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Shorting volatility Rising risks mean itchier trigger fingers https://www.biphoo.com/bipnews/business/shorting-volatility-rising-risks-mean-itchier-trigger-fingers.html https://www.biphoo.com/bipnews/business/shorting-volatility-rising-risks-mean-itchier-trigger-fingers.html#respond Sat, 23 Sep 2017 06:52:31 +0000 https://www.biphoo.com/bipnews/?p=44132 Shorting volatility Rising risks mean itchier trigger fingers Shorting volatility Rising risks mean itchier trigger fingers: A long stretch of low volatility for U.S. stocks has made betting on continued calm a popular and lucrative trade, but traders and strategists warn that risks to the trade have mounted, while the potential for profits has shrunk. U.S. […]

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Shorting volatility Rising risks mean itchier trigger fingers

Shorting volatility Rising risks mean itchier trigger fingers: A long stretch of low volatility for U.S. stocks has made betting on continued calm a popular and lucrative trade, but traders and strategists warn that risks to the trade have mounted, while the potential for profits has shrunk.

U.S. equity market volatility – the daily fluctuations in stock prices – has hovered near record lows for much of this year.

The CBOE Volatility Index .VIX, a gauge of the degree to which investors expect share prices to fluctuate, has averaged 11.4 this year. That is lower than for any comparable period over its nearly three-decade history.

Robust corporate earnings, encouraging economic growth and a view that world central banks are available to rescue markets if trouble strikes, have helped mute stock market gyrations and spell success for those betting on calm.

The VelocityShares Daily Inverse VIX Short-Term ETN (XIV.P), which makes money as long as the volatility drops or holds in place, is up about 100 percent this year.

Some traders, however, have grown more wary of increased risks to the trade.

“I think a lot of folks have gotten lulled into a false sense of security because the short trade has gone so well for so long,” said Matt Thompson co-head of Volatility Group at Typhon Capital LLC, in Chicago.

“We are still shorting volatility but we have an itchier trigger finger.”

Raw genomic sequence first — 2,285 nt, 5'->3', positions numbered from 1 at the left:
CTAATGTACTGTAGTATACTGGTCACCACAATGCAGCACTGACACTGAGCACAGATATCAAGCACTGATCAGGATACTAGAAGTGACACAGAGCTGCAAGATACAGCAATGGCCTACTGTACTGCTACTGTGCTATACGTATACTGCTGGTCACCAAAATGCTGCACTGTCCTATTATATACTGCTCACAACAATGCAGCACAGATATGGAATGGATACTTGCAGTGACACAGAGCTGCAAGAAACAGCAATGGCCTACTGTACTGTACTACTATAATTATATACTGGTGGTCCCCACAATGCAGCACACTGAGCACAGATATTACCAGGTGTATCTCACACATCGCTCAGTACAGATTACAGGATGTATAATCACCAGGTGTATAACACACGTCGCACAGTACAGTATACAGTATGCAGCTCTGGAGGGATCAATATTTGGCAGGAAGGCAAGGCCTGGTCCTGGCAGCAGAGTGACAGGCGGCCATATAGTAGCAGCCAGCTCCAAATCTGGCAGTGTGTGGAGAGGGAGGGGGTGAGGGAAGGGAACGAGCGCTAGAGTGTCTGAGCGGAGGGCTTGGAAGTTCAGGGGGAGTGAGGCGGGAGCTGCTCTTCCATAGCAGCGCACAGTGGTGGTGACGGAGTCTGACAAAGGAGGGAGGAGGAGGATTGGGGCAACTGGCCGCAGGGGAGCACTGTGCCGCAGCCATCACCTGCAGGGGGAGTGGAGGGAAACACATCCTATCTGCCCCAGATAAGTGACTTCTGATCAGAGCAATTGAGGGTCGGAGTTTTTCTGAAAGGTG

VOLATILITY-LINKED ETPs

While there are many ways to short volatility – bet on lower stock gyrations – investors’ hunger for this trade is particularly apparent in the growth in volatility-linked exchange traded products (ETPs).

Assets under management for the top two short volatility products is at $2.8 billion and their exposure to volatility is at an all-time high, according to Barclays Capital.

But the very popularity of the trade has cranked up the risk.

These products hold first and second month volatility futures, buying and selling these contracts daily to keep their volatility exposure in line with the level of stock swings in the market.

Managers of these leveraged and inverse products are required to buy volatility futures as they go up and sell when they decline.

Strategists fear that this rebalancing – which needs be even more pronounced if a shock follows a period of unusually muted volatility, such as now – may be akin to adding fuel to fire.

“There could be a feedback effect and maybe selling begets more selling,” said Salil Aggarwal, equity derivatives strategist at Deutsche Bank in New York.

“Risk/reward considerations would imply cutting positions to more manageable levels,” he said.

RISK VS REWARD

Meanwhile, investors are not reaping as much for taking on risk as they did in the past, said Anand Omprakash, director of equity and derivative strategy at BNP Paribas, in New York.

What traders are being paid to take on the short volatility risk currently, is slightly below their average historical take since January 2013, and roughly 6 percent lower than what they were paid monthly in mid-2016, Omprakash estimates.

“You were being paid much better for much of 2016 than for much of 2017,” he said. “I don’t know if I would necessarily say the trade has run out of steam, but I don’t think it offers the kind of risk adjusted return that it offered last year.”

And the stakes are high. Strategists warn that one or two big shocks could wipe away months of profits.

The inverse volatility product XIV, while having doubled in price this year, logged an 11.4 percent decline in August as stock gyrations picked up briefly amid escalating worries about the ability of the administration of President Donald Trump to push through its economic agenda.

“The risk/reward of the trade as a buy and hold proposition is not the same as it was before the U.S. election or in the middle of the oil crisis in 2015 and early 2016,” said Stephen Aniston, president of investment adviser Black Peak Capital, in Connecticut.

Positioning in these products, primarily driven by retail players, may be more skewed to the short side than the broader market where institutional investors hold sway.

“I don’t think the risk is necessarily as big on the institutional side as it is on the retail side,” said Omprakash.

To be sure, not everyone is rushing to bet on a spike in volatility, but experts do warn that investors should tread carefully when shorting volatility from here.

Source: http://www.reuters.com/article/us-usa-stocks-weekahead/shorting-volatility-rising-risks-mean-itchier-trigger-fingers-idUSKCN1BX23Y